Fitness : The Bane of Female Athletes Too, Incontinence Can Be Treated

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More than two-thirds of female gymnasts say it happens frequently. Twenty-eight percent of female college athletes have experienced it at some point when participating in their sport. And among people older than 60, some 40% of women and 20% of men suffer from it.

Urinary incontinence, the once-taboo topic of involuntary urine leakage, has come out of the closet in recent years. But while many people are now aware that incontinence affects a large proportion of older Americans, few realize that it is also a significant problem for female exercisers of all ages. And many sufferers don’t know that doing simple exercises can help them stay dry.

“People often think incontinence is a normal part of aging or childbearing,” says behavioral psychologist Kathryn Burgio, a professor of medicine at the University of Alabama at Birmingham. “Many think it’s something they just have to learn to live with.”


Fewer than half of people with the problem seek help, Burgio says, in part because they don’t realize incontinence can be treated. Numerous options are available, ranging from behavioral strategies to medications and surgery. One of the most effective therapies is a series of simple exercises that strengthen the pelvic floor muscles, which hold the bladder and several other organs in place.

Burgio’s study of 197 older women with incontinence found these exercises, along with some other behavioral techniques, significantly more effective than drug treatment in reducing accidents. The study, published in the Journal of the American Medical Assn. earlier this year, concluded, “Behavioral treatment is a safe and effective, conservative intervention that should be made more readily available to patients as a first-line treatment.”

Yet many women who leak during sports or other activities are unaware that help exists. Some wear sanitary pads during exercise and others stop exercising entirely. “It’s important not to give up exercise, since one risk factor for stress incontinence is being overweight,” says Ingrid Nygaard, associate professor of obstetrics and gynecology at the University of Iowa. For some people, she says, the loss of 20 to 30 pounds can mean the difference between being wet and being dry.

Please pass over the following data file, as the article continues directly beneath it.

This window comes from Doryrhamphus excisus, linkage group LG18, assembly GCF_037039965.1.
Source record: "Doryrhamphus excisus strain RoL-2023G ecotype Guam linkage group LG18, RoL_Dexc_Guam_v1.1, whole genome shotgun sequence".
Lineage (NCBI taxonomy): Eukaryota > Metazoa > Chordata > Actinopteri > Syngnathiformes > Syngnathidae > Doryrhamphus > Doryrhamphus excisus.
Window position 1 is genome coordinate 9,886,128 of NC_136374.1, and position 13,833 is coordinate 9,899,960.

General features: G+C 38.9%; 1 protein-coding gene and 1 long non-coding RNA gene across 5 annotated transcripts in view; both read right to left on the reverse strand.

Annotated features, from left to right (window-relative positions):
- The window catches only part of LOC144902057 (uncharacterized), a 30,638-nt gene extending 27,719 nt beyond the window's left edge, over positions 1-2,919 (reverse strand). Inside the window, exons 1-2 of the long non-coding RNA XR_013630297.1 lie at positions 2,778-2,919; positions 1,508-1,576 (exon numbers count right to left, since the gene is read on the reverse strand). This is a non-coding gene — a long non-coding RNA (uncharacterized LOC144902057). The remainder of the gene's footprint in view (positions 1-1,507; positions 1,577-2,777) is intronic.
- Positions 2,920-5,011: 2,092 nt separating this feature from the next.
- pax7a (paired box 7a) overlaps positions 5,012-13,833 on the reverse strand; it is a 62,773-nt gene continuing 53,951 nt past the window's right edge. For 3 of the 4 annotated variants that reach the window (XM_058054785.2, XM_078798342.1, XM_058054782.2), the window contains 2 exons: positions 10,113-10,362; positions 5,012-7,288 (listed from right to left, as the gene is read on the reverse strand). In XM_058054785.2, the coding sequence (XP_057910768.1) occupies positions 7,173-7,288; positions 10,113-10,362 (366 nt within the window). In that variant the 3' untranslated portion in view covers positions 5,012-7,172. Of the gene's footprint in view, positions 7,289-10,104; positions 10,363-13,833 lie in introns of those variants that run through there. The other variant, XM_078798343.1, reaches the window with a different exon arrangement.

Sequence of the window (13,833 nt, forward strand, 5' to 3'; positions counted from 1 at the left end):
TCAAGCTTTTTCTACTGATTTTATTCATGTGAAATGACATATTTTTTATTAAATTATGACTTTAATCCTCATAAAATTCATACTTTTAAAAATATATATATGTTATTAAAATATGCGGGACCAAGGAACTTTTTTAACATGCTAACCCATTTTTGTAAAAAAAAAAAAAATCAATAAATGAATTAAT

Physically active women are more likely than sedentary women to experience incontinence, says Nygaard, whose study of 290 female exercisers ages 17 to 68 found that one in three leaked during exercise. The problem is most common in high-impact sports, such as running and basketball, since repetitive bouncing can increase abdominal pressure and transmit the impact to the bladder. But participating in high-impact sports doesn’t predispose women to developing incontinence in later life, according to Nygaard’s recent study of female Olympians, published in the journal Obstetrics & Gynecology.

For female athletes with “exercise incontinence,” Nygaard often prescribes a vaginal device--either tampons or pessaries--to elevate the bladder and help avoid leakage during activity. Tampons are available over the counter; pessaries are available in the United States by prescription only. But even those who use such devices should still do pelvic floor exercises, which can dramatically relieve the problem.

Known as Kegels (after Los Angeles gynecologist Arnold Kegel, who developed them in the 1940s), the exercises help strengthen muscles of the pelvic floor and boost people’s skill in contracting them. Unfortunately many people do them wrong, say these experts, who note that the muscles to be worked are the same ones that slow or stop the stream of urine.


However many people mistakenly strain or “bear down,” which does not isolate the right muscles. A properly done Kegel should feel like you’re inwardly lifting and squeezing. (If you have trouble locating and isolating the pelvic floor muscles, consult your physician about referral to a continence clinic, physical therapist or biofeedback practitioner.)

Burgio offers the following exercise guidelines for men and women:

Squeeze the pelvic floor muscles as you count 1-2-3, then relax them as you count 1-2-3. For the first two weeks, try to do 15 repetitions of “squeeze and relax” three times a day. Do one set of 15 while lying down, one set sitting and one set standing.

Over the next 10 weeks, work up to squeezing for 10 seconds, then relaxing for 10 seconds. Do 15 exercises at a time, three times a day, for a total of 45 exercises a day. Set a timer for five minutes (15 exercises times 20 seconds per exercise) or use an exercise diary if it’s helpful.

Don’t give up too soon. It takes about eight to 10 weeks of exercising before you’ll start to notice a difference. Once your muscles become strong enough, you can do a maintenance program by fitting these exercises into your daily routine.

“I personally do them when I’m standing in line,” says Burgio, who also does Kegels when driving her car. “When you build these exercises into your life, you never have to think about them. You’ll just do them in the automatic way you brush your teeth.”

A Resource Guide for Sufferers

* The National Assn. for Continence provides education, advocacy and support to the public and health professionals. Call (800) BLADDER or visit their Web site:


* “Let’s Talk About Bladder Control for Women” is a public health awareness campaign conducted by the National Kidney and Urologic Diseases Information Clearinghouse. Call (800) 891-5388 or visit their Web site: